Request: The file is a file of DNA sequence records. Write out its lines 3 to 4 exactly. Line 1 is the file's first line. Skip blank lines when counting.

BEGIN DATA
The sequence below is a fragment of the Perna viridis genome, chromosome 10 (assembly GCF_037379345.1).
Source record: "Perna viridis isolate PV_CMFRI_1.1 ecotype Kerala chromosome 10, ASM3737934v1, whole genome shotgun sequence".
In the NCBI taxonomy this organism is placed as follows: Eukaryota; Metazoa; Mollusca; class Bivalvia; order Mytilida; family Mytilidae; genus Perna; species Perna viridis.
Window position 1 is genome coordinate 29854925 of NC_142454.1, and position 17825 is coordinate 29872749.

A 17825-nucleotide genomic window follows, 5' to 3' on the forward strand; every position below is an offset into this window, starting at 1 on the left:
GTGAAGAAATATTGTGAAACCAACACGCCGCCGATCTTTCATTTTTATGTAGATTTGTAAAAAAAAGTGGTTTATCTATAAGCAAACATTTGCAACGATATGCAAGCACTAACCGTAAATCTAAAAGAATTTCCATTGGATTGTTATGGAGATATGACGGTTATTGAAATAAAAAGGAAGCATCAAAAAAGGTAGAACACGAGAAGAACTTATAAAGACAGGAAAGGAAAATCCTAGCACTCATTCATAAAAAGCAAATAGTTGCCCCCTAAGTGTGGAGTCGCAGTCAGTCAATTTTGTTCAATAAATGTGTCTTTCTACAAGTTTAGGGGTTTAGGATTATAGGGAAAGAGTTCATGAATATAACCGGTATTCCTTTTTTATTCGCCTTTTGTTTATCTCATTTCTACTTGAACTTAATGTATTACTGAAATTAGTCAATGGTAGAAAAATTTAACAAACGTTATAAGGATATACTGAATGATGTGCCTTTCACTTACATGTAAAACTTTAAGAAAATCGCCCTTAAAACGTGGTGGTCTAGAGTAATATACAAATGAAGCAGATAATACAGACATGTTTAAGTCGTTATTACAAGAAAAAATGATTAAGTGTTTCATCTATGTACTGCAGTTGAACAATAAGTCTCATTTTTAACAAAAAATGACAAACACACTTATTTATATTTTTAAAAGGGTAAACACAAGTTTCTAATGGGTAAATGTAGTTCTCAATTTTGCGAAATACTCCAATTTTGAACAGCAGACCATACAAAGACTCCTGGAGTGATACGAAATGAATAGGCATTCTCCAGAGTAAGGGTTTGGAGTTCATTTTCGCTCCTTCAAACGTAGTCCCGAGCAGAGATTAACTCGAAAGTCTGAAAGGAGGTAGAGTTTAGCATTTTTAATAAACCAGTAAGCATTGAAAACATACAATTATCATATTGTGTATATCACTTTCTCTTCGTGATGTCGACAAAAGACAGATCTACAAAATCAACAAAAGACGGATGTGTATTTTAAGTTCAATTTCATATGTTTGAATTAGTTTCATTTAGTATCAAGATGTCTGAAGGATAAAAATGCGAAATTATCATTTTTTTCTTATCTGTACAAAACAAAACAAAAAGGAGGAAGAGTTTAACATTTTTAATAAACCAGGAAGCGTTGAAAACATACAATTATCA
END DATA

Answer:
In the NCBI taxonomy this organism is placed as follows: Eukaryota; Metazoa; Mollusca; class Bivalvia; order Mytilida; family Mytilidae; genus Perna; species Perna viridis.
Window position 1 is genome coordinate 29854925 of NC_142454.1, and position 17825 is coordinate 29872749.